Vitamin C, an essential dietary nutrient for humans, has been touted for its immune boosting properties for more than half a century. More recently, research has revealed its greater potential as a treatment for blood cancers.
In her ongoing research, Miami Clinical and Translational Science Institute (CTSI) Pilot Award recipient and Principal Investigator Luisa Cimmino, Ph.D., explores the potential of Vitamin C to combat blood cancers such as leukemia.
Dr. Cimmino, assistant professor at the University of Miami Miller School of Medicine, found that Vitamin C restores the activity of TET2 proteins, enzymes that play an important role in regulating the production of blood cells. Dr. Cimmino says, “TET2 enzymes lose their activity in leukemia patients, which is shown to drive disease progression. You can get a poor prognosis if you have a mutation in this particular gene.”
According to Dr. Cimmino, TET2 depends on Vitamin C for its optimal activity. Vitamin C is a “direct activator” of the proteins that help fight cancers including leukemia, she says.
While there are limits to the amount of Vitamin C that can be absorbed by the body when ingested orally, high doses of the vitamin delivered intravenously may have the therapeutic effect needed to slow cancer progression. As her research evolves, Dr. Cimmino hopes to pinpoint the exact dosage of Vitamin C required to improve cancer outcomes, and whether the vitamin is more powerful alone or in combination with other therapeutics.
“The motivation in my research is to try to find safe and effective novel epigenetic therapies to treat blood cancers and blood disorders,” she says.
Dr. Cimmino joined University of Miami in 2018 after being recruited by her current mentor, Maria Figueroa, M.D., associate professor and co-leader of the Cancer Epigenetics Research Program. “I knew her work first,” says Dr. Figueroa. “Then I met her, and I knew she had everything it takes to be successful in this field.”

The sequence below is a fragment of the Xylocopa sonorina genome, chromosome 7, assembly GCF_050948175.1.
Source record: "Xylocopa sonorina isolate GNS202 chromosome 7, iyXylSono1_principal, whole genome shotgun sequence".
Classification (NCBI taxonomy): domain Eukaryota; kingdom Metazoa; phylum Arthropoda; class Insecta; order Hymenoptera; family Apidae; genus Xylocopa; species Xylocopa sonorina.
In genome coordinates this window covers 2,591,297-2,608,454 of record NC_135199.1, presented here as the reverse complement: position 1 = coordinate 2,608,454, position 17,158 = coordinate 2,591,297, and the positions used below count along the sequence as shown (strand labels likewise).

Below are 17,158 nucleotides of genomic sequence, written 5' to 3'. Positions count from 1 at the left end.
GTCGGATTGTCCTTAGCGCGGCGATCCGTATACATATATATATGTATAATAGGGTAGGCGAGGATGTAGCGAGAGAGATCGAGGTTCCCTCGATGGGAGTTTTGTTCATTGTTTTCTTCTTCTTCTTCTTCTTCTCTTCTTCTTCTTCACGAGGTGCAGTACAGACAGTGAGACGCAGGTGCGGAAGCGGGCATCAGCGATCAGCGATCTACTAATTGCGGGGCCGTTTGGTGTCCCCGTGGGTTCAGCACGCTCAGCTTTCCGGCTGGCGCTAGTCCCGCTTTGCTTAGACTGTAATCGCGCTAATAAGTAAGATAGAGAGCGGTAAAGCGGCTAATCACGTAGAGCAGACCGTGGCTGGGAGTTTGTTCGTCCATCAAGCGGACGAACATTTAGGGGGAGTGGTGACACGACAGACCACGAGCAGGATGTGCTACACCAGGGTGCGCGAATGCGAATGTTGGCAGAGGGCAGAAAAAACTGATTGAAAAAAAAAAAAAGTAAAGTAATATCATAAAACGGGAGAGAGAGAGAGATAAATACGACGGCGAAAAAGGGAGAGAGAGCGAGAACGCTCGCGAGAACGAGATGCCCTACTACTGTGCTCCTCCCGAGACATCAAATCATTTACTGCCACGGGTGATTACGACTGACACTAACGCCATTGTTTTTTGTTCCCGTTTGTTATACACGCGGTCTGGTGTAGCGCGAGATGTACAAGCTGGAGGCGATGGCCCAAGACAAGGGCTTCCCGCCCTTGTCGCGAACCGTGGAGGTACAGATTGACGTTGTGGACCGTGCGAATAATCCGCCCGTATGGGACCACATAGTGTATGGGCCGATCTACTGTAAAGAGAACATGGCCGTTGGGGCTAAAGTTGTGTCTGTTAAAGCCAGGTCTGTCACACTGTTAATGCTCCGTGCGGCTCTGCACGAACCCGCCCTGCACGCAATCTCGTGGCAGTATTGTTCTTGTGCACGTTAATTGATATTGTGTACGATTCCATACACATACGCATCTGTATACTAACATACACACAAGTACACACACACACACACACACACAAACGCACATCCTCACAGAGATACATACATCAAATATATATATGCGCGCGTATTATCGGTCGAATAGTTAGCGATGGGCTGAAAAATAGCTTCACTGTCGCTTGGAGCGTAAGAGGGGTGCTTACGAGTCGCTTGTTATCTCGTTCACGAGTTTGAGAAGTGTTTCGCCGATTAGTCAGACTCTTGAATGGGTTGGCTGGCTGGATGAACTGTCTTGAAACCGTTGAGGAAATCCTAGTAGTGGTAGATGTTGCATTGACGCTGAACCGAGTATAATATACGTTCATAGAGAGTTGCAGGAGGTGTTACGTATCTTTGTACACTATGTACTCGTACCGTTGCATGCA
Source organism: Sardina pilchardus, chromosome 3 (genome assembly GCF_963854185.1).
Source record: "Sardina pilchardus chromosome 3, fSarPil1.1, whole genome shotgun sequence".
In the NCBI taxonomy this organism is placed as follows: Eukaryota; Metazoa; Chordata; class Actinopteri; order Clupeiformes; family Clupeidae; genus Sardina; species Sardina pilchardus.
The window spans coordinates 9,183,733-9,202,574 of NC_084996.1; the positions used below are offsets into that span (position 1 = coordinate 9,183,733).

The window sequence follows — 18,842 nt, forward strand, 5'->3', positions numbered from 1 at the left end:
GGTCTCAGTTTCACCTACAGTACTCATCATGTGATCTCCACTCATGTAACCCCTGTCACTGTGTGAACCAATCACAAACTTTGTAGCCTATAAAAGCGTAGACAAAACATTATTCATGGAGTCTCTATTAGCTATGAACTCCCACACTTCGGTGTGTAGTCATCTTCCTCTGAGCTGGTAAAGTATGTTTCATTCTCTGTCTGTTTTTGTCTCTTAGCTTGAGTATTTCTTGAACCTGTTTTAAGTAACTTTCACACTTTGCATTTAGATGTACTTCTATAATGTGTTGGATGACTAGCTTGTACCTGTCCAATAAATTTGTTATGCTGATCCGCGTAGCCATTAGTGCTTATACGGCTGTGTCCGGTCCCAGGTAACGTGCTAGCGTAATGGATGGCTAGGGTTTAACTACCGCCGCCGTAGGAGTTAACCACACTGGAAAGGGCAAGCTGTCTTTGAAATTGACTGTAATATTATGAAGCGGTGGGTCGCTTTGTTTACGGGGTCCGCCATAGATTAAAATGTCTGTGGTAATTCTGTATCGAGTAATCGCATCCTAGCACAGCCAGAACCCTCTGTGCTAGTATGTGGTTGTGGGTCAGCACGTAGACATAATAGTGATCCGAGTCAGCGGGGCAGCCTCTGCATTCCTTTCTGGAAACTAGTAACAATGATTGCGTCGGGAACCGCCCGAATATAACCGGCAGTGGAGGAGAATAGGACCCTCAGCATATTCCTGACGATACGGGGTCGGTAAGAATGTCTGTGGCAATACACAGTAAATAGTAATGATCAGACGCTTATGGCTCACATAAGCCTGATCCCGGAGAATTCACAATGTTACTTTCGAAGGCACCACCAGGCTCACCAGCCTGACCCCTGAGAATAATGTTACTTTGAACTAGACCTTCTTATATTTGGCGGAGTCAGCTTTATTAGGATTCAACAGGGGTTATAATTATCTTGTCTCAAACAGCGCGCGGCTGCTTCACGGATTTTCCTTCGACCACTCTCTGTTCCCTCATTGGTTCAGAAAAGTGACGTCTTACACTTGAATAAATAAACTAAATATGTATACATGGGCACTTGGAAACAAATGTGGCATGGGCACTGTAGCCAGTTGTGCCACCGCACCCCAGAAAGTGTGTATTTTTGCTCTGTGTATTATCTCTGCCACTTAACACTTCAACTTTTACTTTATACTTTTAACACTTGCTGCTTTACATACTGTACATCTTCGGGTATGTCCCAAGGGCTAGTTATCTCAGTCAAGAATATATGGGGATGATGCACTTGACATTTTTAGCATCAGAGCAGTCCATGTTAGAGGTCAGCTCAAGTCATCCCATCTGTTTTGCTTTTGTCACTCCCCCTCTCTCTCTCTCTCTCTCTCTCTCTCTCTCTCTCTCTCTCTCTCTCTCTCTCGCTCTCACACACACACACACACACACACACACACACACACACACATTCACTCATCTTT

In 2019, a CTSI pilot grant provided the seed money that allowed Dr. Cimmino to move her research forward. She used the grant to build her team, purchase materials, and collect the preliminary data required for subsequent grant applications.
Grants like those provided by CTSI help young investigators establish credibility and build a data set that often leads to larger funding opportunities in the future. “It’s this type of funding that allows talented investigators like Dr. Cimmino to get their research programs off the ground and to generate
data that then become the foundation for federal funding or state funding applications that are the cornerstone of our research programs,” says Dr. Figueroa.
Established researchers who want to explore a new direction or garner credibility in a new area can also benefit from these seed grants, says Dr. Figueroa. “These are incredibly valuable funding opportunities for the field in general.”
Dr. Cimmino says the support from CTSI was critical in setting the foundation for deeper exploration of the potential of Vitamin C to fight blood cancers. “Our initial goal was to determine whether we can restore activity of the TET2 enzyme as a therapy” she says. “The question now is, how do we maximize the ability of Vitamin C to do the job of restoring the enzyme and slowing the leukemia?”
This is the “epitome of what we want in cancer research,” says Dr. Figueroa. “She has identified a low cost, easy to access, easy to administer vitamin, and has found a way to introduce it into our established protocols.”
The impact of Vitamin C as a therapy for blood cancers might be most immediately felt by elderly patients, who tend to be less tolerant of harsher treatments like chemotherapy. Similarly, high doses of Vitamin C or novel combined therapies with Vitamin C as a component may be preferable options for patients with comorbidities like heart disease and digestive issues, says Dr. Figueroa.
“The important factor is that many patients can’t actually tolerate aggressive chemotherapy, so our goal is to model novel therapies that include vitamin C so that they will be less toxic and more tolerable than chemotherapy. Overall, we’re trying to improve the quality of life of these patients and also help cure the disease,” says Dr. Cimmino.
The research Dr. Cimmino conducted under the CTSI grant has led to further opportunities, including a more recent grant award from the Dresner Foundation. She hopes further research will reveal insights on the preventative power of Vitamin C, and perhaps even the discovery of a dose that can be given orally to prevent the development of blood cancers.
Dr. Cimmino’s research has also shown that patients with blood cancers are more likely to be deficient in Vitamin C, and she would like to find out more about the reasons and potential solutions for this discrepancy.
Even patients who are adverse to interventions would be open to treatment with Vitamin C, says Dr. Figueroa. “If you tell someone I’m going to give you Vitamin C and it’s going to prevent cancer, I can’t imagine anyone not taking it.”
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